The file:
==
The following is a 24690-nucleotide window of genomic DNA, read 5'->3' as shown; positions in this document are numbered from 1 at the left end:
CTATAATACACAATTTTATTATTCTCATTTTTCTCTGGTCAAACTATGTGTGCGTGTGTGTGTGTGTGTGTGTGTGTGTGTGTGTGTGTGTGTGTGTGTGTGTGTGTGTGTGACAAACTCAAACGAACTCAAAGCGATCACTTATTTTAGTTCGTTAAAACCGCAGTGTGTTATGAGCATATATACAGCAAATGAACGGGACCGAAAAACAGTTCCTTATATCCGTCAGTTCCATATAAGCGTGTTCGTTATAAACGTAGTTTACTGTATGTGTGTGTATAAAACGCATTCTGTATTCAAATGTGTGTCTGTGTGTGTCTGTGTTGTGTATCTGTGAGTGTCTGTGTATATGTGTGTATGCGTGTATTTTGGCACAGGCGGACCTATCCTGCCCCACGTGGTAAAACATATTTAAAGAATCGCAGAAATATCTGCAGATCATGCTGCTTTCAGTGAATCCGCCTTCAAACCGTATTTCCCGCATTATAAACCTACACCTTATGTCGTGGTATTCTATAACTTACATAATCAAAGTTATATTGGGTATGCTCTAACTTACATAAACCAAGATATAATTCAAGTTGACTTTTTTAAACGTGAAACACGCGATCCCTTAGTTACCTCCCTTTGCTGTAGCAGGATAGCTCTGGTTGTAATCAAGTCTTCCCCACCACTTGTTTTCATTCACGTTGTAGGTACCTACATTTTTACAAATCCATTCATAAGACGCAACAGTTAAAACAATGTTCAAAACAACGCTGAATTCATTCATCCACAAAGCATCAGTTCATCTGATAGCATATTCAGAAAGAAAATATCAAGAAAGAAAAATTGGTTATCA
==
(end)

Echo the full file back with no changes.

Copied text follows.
The following is a 24690-nucleotide window of genomic DNA, read 5'->3' as shown; positions in this document are numbered from 1 at the left end:
CTATAATACACAATTTTATTATTCTCATTTTTCTCTGGTCAAACTATGTGTGCGTGTGTGTGTGTGTGTGTGTGTGTGTGTGTGTGTGTGTGTGTGTGTGTGTGTGTGTGTGACAAACTCAAACGAACTCAAAGCGATCACTTATTTTAGTTCGTTAAAACCGCAGTGTGTTATGAGCATATATACAGCAAATGAACGGGACCGAAAAACAGTTCCTTATATCCGTCAGTTCCATATAAGCGTGTTCGTTATAAACGTAGTTTACTGTATGTGTGTGTATAAAACGCATTCTGTATTCAAATGTGTGTCTGTGTGTGTCTGTGTTGTGTATCTGTGAGTGTCTGTGTATATGTGTGTATGCGTGTATTTTGGCACAGGCGGACCTATCCTGCCCCACGTGGTAAAACATATTTAAAGAATCGCAGAAATATCTGCAGATCATGCTGCTTTCAGTGAATCCGCCTTCAAACCGTATTTCCCGCATTATAAACCTACACCTTATGTCGTGGTATTCTATAACTTACATAATCAAAGTTATATTGGGTATGCTCTAACTTACATAAACCAAGATATAATTCAAGTTGACTTTTTTAAACGTGAAACACGCGATCCCTTAGTTACCTCCCTTTGCTGTAGCAGGATAGCTCTGGTTGTAATCAAGTCTTCCCCACCACTTGTTTTCATTCACGTTGTAGGTACCTACATTTTTACAAATCCATTCATAAGACGCAACAGTTAAAACAATGTTCAAAACAACGCTGAATTCATTCATCCACAAAGCATCAGTTCATCTGATAGCATATTCAGAAAGAAAATATCAAGAAAGAAAAATTGGTTATCA